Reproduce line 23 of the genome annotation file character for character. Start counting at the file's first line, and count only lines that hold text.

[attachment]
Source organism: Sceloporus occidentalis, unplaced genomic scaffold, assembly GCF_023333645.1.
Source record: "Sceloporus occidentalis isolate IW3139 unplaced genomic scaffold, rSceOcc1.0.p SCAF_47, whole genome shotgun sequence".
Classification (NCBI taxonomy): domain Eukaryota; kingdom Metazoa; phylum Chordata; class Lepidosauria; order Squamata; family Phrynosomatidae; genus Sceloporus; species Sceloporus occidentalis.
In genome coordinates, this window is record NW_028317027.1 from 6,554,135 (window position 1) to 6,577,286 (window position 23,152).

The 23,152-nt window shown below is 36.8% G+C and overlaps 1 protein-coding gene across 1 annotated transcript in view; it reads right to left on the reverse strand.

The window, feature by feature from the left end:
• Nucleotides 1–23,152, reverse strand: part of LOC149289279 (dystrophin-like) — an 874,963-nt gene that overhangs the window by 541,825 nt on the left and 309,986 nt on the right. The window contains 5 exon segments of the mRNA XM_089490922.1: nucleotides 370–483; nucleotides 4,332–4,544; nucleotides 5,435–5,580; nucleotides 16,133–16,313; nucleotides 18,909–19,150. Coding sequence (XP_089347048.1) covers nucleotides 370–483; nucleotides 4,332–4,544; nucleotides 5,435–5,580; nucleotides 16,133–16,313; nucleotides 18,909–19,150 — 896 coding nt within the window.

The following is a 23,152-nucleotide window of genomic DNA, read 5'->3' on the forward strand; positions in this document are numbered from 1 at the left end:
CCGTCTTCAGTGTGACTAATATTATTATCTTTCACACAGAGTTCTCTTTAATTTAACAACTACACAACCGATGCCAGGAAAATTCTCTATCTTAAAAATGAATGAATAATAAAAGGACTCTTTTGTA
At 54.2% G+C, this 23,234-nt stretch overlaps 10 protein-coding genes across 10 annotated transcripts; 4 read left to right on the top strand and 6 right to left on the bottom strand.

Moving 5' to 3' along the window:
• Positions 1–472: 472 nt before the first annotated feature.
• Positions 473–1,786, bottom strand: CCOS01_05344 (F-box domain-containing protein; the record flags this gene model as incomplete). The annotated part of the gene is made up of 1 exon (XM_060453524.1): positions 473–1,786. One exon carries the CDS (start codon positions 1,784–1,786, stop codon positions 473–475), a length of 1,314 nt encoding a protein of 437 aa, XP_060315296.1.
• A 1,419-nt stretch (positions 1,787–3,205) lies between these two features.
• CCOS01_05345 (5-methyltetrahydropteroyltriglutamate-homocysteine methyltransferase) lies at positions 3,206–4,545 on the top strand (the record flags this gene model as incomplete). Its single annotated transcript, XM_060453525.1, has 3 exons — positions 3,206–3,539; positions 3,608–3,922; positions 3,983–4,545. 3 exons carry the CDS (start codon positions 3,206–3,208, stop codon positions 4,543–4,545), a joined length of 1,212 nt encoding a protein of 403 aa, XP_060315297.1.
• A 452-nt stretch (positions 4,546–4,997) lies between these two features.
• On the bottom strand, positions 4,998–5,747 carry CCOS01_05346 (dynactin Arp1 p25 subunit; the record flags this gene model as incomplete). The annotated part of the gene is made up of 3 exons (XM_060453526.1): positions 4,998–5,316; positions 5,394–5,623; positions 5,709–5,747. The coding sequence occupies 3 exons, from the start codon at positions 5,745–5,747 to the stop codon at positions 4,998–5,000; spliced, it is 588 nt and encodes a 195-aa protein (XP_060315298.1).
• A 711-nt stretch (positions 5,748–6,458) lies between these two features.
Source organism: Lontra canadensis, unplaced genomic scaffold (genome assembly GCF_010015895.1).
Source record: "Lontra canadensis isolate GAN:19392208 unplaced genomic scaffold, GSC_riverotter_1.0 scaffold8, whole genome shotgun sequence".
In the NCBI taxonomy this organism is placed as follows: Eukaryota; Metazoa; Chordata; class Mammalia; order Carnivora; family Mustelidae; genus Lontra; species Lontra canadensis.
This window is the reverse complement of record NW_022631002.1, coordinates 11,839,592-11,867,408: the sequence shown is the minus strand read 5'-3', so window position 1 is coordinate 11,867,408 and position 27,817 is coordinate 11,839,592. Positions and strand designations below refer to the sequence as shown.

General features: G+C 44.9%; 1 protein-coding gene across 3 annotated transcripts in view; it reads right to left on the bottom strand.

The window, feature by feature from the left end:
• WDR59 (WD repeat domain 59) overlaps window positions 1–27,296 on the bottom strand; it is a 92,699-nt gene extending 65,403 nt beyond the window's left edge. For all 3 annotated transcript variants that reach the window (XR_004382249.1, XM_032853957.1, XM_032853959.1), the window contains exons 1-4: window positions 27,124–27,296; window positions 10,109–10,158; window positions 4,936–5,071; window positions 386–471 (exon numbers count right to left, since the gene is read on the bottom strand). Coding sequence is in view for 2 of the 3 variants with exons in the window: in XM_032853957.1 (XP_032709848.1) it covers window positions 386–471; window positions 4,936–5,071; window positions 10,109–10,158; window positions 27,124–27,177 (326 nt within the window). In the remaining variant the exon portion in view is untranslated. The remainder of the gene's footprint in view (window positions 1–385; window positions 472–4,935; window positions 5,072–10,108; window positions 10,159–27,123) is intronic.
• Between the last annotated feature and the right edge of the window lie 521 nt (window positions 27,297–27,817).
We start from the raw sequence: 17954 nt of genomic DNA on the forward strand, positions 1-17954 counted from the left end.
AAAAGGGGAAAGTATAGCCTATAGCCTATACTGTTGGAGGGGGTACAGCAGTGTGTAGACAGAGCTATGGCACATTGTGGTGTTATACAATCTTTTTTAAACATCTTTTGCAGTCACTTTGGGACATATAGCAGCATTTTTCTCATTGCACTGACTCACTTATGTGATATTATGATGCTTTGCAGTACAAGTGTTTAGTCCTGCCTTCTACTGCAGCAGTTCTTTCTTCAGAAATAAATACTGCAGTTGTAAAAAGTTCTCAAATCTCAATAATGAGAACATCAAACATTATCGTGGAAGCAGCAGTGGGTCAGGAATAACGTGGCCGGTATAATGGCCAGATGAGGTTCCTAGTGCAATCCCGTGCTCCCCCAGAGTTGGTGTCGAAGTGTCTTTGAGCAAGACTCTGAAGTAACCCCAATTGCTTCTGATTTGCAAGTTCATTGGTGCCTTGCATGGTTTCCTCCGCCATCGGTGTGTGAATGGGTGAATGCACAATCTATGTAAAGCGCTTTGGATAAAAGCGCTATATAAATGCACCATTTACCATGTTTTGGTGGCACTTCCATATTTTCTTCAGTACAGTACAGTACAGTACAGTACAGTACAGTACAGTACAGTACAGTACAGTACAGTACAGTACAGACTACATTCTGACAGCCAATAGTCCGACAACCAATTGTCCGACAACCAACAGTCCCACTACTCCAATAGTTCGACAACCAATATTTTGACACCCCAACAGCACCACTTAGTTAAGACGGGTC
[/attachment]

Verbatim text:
General features: G+C 44.9%; 1 protein-coding gene across 3 annotated transcripts in view; it reads right to left on the bottom strand.